Experts at the 47th Brussels Development Briefing on the topic of “Regional Trade in Africa: Drivers, Trends and Opportunities” all agreed that Africa’s largest market opportunity lies within the continent. The event, which was held at the ACP Secretariat on Friday 3 February 2017 attracted an audience of close to 200 people, who joined the organisers to discuss the progress made in integrating Africa’s regional markets, and to explore suggestions for overcoming barriers to intra-African trade. Key findings from the African Agricultural Trade Status Report (AAFTR) 2017 by CTA and IFPRI were also presented at the Briefing. The event was co-organised by CTA, the International Food Policy Research Institute (IFPRI), the European Commission / DEVCO, the ACP Secretariat, and CONCORD.

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“When you come to look at intra-African trade, you can see the contrast between raw products exports to the rest of the world, and greater value added exports within Africa” said keynote speaker Dr. Mukhisa Kituyi, Secretary-General of UNCTAD, who weighed in on some of the most topical issues that are facing the continent’s trade landscape. Given the uncertain economic climate of Africa’s major international export destinations, Dr Kituyi was keen to emphasise the resilience that African economies can develop through enhanced intra and inter-regional trade.

The potential of intra-African trade to deliver greater value addition and productivity for the agricultural sector was repeated by a number of the distinguished panellists. However, in order for this to be realised, the scale, diversity and fluidity of cross-border transactions has to be significantly augmented.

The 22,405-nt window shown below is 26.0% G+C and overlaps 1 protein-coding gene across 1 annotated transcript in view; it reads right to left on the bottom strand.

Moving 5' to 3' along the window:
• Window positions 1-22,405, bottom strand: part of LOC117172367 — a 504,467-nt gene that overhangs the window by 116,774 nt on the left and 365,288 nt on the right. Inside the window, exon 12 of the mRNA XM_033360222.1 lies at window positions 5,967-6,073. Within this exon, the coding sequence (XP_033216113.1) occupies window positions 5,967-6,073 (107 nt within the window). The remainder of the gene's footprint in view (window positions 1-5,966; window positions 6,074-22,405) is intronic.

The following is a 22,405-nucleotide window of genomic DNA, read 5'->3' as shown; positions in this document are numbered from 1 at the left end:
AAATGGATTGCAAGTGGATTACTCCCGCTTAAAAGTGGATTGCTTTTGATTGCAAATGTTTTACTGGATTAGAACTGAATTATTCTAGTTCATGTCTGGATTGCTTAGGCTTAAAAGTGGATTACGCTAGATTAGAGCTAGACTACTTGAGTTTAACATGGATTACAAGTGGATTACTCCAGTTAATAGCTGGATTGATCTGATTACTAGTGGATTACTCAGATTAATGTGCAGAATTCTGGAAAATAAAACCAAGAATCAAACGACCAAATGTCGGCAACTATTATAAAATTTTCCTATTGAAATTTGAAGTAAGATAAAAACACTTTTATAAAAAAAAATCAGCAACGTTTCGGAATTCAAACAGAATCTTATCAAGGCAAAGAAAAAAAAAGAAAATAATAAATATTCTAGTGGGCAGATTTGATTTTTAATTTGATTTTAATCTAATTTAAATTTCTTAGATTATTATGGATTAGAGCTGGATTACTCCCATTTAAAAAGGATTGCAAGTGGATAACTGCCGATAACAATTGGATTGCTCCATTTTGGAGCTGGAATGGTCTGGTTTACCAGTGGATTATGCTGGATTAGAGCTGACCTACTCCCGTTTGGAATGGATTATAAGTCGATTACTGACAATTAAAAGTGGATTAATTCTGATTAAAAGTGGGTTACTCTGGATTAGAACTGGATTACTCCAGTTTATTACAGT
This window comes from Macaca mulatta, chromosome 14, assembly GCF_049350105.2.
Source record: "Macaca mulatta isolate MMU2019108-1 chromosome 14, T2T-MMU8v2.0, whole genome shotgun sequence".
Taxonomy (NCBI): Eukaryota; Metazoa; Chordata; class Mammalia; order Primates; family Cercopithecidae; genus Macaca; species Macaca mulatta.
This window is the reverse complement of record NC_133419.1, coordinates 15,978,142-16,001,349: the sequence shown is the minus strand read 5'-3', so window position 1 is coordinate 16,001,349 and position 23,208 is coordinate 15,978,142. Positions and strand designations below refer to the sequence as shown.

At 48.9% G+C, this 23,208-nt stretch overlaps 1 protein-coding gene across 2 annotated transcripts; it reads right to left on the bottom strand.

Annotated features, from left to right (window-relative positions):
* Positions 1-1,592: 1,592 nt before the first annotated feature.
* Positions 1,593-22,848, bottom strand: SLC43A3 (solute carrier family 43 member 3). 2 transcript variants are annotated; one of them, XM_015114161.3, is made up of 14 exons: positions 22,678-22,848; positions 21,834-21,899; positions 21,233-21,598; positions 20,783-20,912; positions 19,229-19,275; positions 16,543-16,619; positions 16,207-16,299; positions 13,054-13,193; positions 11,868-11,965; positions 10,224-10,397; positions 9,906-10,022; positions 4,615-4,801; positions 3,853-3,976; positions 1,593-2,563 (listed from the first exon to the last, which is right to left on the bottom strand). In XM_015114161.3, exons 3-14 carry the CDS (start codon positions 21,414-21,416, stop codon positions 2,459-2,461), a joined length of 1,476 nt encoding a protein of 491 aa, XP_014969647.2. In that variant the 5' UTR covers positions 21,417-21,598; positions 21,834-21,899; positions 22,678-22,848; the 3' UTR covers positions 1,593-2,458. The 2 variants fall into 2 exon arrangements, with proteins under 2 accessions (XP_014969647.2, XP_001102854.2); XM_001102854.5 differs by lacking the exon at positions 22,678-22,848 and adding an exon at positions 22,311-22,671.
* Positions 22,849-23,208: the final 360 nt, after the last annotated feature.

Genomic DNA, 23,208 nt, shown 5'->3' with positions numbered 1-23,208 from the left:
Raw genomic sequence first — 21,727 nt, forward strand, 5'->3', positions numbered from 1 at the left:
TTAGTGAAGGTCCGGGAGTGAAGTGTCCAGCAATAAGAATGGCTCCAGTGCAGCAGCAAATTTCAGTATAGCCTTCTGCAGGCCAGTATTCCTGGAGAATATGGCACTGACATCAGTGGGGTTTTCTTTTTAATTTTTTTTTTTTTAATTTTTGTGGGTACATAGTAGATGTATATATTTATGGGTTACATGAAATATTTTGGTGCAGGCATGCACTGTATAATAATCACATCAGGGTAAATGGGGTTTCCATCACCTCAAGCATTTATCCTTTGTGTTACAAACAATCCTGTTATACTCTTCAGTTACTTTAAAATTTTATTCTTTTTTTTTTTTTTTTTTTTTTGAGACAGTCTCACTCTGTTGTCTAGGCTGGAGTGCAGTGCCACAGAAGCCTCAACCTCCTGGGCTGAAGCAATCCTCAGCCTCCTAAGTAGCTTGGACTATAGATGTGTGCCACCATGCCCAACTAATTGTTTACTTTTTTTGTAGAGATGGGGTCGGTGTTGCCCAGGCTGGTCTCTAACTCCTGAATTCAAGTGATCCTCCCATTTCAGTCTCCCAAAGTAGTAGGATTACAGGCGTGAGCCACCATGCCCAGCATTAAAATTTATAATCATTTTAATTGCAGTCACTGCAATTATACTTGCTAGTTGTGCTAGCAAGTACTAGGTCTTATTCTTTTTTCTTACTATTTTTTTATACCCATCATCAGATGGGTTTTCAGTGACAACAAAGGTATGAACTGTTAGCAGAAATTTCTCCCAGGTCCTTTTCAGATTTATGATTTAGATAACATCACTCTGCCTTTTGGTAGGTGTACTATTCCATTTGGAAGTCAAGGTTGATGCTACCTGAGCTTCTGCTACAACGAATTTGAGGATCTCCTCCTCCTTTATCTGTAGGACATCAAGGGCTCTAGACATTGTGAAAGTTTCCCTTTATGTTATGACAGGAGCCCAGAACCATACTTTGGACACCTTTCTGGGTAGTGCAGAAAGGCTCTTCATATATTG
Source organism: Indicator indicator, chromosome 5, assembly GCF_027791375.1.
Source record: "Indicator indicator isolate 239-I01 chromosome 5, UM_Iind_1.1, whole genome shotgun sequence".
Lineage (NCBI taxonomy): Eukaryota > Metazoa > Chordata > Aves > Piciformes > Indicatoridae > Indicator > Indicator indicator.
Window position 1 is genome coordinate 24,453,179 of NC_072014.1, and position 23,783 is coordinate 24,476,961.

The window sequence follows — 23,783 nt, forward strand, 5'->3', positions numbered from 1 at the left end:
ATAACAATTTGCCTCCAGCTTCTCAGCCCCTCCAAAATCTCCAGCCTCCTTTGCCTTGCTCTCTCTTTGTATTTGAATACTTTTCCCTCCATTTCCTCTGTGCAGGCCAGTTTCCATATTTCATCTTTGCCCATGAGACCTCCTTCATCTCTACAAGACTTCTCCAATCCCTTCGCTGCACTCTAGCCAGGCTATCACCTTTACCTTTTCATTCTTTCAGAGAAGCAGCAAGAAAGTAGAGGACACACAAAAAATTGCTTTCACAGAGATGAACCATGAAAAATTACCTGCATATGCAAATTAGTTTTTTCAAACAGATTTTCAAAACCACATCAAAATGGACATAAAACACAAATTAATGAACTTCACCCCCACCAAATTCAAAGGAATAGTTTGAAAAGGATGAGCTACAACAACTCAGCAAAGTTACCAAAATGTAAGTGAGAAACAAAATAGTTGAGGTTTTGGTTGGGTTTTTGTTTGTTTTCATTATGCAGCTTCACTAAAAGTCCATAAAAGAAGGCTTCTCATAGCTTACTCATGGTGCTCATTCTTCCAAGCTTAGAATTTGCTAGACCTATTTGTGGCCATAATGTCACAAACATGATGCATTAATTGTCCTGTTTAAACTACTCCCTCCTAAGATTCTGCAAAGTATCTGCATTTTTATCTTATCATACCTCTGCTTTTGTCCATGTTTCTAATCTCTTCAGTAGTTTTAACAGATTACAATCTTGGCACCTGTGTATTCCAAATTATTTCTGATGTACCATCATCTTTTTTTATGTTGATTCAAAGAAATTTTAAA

In his presentation on trends in Africa’s regional trade, Dr Ousmane Badiane, Director for Africa at IFPRI noted that in terms of agricultural products, although African countries are the destination of only 20% of African exports, there has been a notable increase in the competitiveness of its regional markets, which augurs well for domestic agribusiness. This is on top of the opportunities arising from changes in demand and consumption due to the demographic transitions Africa faces. For example, the most rapid growth in intra-regional agricultural trade West Africa has been higher-value goods such as fish and animal products as well as vegetables and food oils.

Various recommendations on easing cross border trade were shared by the panellists, including Dr Badiane who argued that removal of “harassment costs” would have the biggest effect on intra-regional trade. This was echoed by Annette Mutaawe who demonstrated a number of initiatives supported by TradeMark East Africa to achieve just that. These include technology innovations, such as a mobile phone platform which allows women small scale producers to access available trucks to take their goods to market. This comes in addition to support for East African government agencies dealing with customs and transportation in order to streamline procedures, reduce costs and delays in moving goods across borders.

annette mutaawe“Agriculture produce is perishable – if you’re not able to take it through the borders quickly, that’s a huge problem. We found that there is a huge opportunity for women entrepreneurs to do business”.
Annette Mutaawe, TradeMark East Africa